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GHILLIE CALLUM (sword dance)


Scotland has an enormous variety of "Sword Dances" including the Argyll Broadswords, the Jacobite Sword Dance, the Clansmen Sword Dance, the Broadswords of Lochiel, the Lochaber Broadswords, the Elgin Long Sword Dance and the Papa Stour to name but a few.

But, today, the term "Sword Dance" invariably refers to "Ghillie Callum" performed by a solo dancer over two swords, laid as a cross, on the ground.

"Ghillie Callum (1)" is one of the oldest and most famous traditional Scottish dances. This ancient dance of war of the Scottish Gael is said to date back to King Malcolm Canmore (2).

After defeating one of MacBeth’s generals at the Battle of Dunsinane in 1054, Malcolm placed his sword over that of his enemy and performed a dance over and atop them symbolizing both his victory and his martial dexterity, a quality admired in leaders at this period.
Since, in addition to being a test of skill and agility, this dance of exultation in triumph became a dance of prophesy among the highland warriors. The legend says that warriors would perform the dance over them in order to predict the outcome of the next day’s battle. If the dancer finished without touching the swords, he was assured of victory, but touching the swords could forecast defeat and death.

(1) The name “Ghillie Callum” means “Servant of Malcolm.” Originally, ghillie was the name given to the young man [the literal and original meaning of "gille" is "youth" or "lad." It is cognate with (and derived from) the Irish "giolla."] who would guide the Highland chiefs on hunting and fishing expeditions. It was later generalized and used in a derogatory way by lowlanders to describe the men servants who always accompanied Highland chiefs. Ghillies are also a soft shoe without a tongue, worn for traditional Scottish Highland Dances. They are usually black in color with decorative laces and slightly larger than the foot as they are often worn with the thick socks of the traditional Highland garb.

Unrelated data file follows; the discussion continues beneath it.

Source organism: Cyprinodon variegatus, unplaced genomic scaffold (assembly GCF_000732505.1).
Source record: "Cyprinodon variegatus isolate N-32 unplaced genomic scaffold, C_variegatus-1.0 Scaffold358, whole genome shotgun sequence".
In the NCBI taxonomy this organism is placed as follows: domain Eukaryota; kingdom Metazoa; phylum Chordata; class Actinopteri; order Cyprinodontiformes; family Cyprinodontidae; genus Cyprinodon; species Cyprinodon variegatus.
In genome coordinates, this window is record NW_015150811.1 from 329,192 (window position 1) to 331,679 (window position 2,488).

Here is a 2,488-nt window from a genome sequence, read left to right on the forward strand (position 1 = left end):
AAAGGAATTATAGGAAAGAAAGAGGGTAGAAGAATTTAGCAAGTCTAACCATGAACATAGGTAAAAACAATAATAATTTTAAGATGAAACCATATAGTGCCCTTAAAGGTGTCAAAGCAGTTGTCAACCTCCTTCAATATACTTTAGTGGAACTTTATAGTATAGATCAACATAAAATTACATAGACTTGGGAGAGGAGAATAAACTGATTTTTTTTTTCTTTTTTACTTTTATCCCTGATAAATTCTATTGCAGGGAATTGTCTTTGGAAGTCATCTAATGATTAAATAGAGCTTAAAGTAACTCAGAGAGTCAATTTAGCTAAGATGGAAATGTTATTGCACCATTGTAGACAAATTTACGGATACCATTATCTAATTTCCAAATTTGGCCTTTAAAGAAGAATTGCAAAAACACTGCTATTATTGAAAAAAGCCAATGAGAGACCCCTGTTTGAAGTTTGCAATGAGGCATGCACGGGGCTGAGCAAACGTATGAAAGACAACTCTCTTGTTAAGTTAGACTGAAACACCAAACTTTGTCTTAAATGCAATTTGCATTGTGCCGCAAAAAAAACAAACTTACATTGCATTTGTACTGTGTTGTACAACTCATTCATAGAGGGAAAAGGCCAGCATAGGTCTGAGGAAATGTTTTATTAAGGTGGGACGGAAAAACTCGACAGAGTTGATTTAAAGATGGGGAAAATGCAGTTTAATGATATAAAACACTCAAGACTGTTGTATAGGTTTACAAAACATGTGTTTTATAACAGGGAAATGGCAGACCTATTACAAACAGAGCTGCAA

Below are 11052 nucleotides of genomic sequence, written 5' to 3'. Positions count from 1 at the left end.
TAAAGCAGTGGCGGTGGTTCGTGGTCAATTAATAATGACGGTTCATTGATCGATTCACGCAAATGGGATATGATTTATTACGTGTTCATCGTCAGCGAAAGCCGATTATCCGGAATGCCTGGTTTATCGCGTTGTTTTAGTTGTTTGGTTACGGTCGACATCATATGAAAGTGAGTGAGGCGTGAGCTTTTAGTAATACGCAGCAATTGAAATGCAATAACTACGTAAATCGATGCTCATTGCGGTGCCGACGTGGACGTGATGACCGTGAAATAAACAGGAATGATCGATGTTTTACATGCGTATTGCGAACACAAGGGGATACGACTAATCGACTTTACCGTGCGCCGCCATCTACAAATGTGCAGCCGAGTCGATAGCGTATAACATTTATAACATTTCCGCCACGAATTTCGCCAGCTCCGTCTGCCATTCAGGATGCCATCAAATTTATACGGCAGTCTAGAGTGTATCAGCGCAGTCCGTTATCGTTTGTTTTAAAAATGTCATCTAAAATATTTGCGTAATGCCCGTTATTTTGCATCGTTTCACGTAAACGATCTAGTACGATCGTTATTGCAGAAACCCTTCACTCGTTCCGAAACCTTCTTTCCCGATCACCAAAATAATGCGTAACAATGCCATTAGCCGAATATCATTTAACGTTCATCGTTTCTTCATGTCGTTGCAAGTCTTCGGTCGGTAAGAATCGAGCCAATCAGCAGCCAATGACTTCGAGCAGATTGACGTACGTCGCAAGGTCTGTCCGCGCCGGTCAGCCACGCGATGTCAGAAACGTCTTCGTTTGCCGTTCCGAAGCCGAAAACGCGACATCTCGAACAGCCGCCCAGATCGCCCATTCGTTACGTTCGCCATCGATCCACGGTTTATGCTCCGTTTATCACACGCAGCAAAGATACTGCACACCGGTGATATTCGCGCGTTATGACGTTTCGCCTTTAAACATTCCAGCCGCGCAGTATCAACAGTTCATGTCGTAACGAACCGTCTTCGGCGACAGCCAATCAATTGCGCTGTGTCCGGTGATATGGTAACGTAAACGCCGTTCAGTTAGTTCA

(2) Malcolm Canmore (Canmore means “great head”) was the illegitimate son of King Duncan of Scotland whom Macbeth (about whom William Shakespeare wrote his famous play), the Earl of Moray, defeated and killed in the year 1040 and took the crown of Scotland.
Malcolm fled to England and took refuge there, dreaming always of returning to Scotland and reclaiming his father’s throne.
After long years Malcolm went north with an army and defeated Macbeth at Dunsinane Hill (1054).
Malcolm then gained control of the southern part of Scotland and spent the next three years pursuing Macbeth, who fled to the north. With the support of the English King, Malcom defeated and killed Macbeth at Lumphanan in Aberdeenshire in 1057. Lulach, Macbeth’s stepson, took over the throne but Malcolm killed him also in the following year.